The NAACP sent its sharpest investigator, Rosa Parks – yes, unlike the myth, she was an activist well before her refusing to move to the back of the bus – and Parks’ investigation was threatened by the local sheriff. Recy ultimately failed to get justice and the rape devastated her and her family, but the retelling of this familiar story counters the corresponding myth of black men affronting white women in affirming also that these kind of incidents did not stop with slavery, where they were a rite of passage for slave owners’ sons. They continued into the sharecropping era of the 20th century and were the equivalent on the female side of the equally violent lynching carried out more often against black males.
My five best entries in the festival then were: The Shape of Water; This is Congo; Ex Libris: The New York Public Library; Angels Wear White and Wormwood. Worst films? James Toback’s Private Life of a Modern Woman; Darren Arronovsky’s repulsively incongruous torturing of Jennifer Lawrence in Mother; and Jim and Andy, a publicity puff piece designed to restart Jim Carrey’s flagging career based on “never revealed” footage of Carrey’s impersonating the superb Andy Kaufman on the set of the Kaufman biopic Man on the Moon.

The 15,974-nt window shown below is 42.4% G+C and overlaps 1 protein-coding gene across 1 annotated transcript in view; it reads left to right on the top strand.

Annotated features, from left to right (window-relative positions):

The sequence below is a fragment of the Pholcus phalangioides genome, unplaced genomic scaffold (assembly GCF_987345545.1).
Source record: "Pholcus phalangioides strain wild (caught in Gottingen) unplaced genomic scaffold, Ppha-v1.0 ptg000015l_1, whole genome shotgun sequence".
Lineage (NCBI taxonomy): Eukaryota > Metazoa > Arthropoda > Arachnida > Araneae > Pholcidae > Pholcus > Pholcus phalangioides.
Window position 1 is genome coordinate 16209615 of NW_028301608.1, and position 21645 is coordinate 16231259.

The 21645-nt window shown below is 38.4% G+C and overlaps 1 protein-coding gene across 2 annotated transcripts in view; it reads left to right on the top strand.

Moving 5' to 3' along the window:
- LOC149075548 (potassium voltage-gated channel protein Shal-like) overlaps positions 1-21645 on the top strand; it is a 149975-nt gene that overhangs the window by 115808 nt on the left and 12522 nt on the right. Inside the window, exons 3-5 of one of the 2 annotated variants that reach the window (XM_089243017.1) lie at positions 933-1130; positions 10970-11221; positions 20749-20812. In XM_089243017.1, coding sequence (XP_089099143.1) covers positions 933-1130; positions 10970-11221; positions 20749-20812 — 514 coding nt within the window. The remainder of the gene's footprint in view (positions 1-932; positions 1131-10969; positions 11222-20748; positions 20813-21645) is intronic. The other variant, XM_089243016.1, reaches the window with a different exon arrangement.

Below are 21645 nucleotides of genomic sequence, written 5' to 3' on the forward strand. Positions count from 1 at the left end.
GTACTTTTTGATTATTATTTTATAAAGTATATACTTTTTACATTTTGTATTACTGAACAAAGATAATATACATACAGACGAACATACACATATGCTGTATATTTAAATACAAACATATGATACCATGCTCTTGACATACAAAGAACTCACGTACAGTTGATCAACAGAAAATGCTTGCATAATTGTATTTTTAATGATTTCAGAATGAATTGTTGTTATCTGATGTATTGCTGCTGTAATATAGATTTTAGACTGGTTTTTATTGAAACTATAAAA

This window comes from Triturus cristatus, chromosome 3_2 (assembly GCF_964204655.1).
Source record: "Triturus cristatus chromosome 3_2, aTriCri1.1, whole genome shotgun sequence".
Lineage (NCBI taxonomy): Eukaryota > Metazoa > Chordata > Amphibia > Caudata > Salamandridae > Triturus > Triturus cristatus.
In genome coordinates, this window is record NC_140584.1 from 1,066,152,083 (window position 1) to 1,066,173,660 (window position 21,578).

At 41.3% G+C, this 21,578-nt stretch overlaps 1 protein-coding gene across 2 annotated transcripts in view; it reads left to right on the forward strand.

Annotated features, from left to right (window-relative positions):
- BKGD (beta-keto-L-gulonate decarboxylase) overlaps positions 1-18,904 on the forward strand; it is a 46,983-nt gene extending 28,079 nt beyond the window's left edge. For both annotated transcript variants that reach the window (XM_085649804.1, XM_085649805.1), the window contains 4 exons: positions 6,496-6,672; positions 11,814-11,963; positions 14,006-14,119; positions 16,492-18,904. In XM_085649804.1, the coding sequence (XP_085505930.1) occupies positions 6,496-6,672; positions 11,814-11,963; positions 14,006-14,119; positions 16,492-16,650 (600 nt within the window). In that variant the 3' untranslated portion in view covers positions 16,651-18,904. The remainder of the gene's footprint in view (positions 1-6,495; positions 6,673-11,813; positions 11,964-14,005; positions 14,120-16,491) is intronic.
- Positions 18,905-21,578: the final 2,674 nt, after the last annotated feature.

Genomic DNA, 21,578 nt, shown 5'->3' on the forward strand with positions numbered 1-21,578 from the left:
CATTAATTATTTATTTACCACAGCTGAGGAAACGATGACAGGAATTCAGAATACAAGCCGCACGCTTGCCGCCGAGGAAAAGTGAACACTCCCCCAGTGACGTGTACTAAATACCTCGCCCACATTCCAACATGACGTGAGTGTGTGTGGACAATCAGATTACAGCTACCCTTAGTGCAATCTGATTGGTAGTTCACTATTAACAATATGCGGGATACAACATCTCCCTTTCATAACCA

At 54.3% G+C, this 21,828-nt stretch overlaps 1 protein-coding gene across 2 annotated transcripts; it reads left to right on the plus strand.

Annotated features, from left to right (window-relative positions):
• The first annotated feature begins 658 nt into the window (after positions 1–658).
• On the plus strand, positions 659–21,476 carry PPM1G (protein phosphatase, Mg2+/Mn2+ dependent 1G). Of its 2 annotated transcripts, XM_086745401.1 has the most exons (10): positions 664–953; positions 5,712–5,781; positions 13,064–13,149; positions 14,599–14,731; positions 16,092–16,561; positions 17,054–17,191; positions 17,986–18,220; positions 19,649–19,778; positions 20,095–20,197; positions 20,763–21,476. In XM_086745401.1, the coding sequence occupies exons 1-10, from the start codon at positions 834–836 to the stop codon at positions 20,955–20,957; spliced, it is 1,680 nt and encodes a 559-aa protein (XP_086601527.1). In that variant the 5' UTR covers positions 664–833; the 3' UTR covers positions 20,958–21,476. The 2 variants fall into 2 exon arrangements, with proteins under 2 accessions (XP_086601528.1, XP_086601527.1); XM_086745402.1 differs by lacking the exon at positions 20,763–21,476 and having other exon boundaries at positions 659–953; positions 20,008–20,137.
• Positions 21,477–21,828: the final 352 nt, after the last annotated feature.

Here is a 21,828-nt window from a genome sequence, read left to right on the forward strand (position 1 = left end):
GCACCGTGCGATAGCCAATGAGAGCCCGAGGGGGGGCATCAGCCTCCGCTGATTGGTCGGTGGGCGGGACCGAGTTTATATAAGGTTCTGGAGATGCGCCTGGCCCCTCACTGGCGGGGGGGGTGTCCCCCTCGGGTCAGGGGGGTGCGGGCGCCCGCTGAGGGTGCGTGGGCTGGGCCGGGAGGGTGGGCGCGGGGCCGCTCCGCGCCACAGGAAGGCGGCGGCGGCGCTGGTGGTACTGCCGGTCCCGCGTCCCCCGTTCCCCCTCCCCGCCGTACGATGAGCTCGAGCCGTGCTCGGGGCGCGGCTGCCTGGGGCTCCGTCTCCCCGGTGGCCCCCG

Carrey comes off as a sycophant suck-up whose need to have everyone love him was the opposite of Kaufman’s groundbreaking combination of performance art and comedy, where he really didn’t care what anyone thought. Carrey spends his time terrorizing hairstylists and extras on the set and is convinced this celebrity privilege constitutes a genuine Kaufman resurrection. Pathetic!
This is Bro on the World Film Beat leaving the Lido and signing off from Venice 2017.
Professor Dennis Broe teaches Film and Television at the Sorbonne. He is the author of: Film Noir, American Workers and Postwar Hollywood; Class, Crime and International Film Noir: Globalizing America's Dark Art; and Maverick or How the West Was Lost. His segment "Bro on the World Film Beat" appears on Arts Express on the Pacifica Radio Network and is also available at The James Agee Cinema Circle.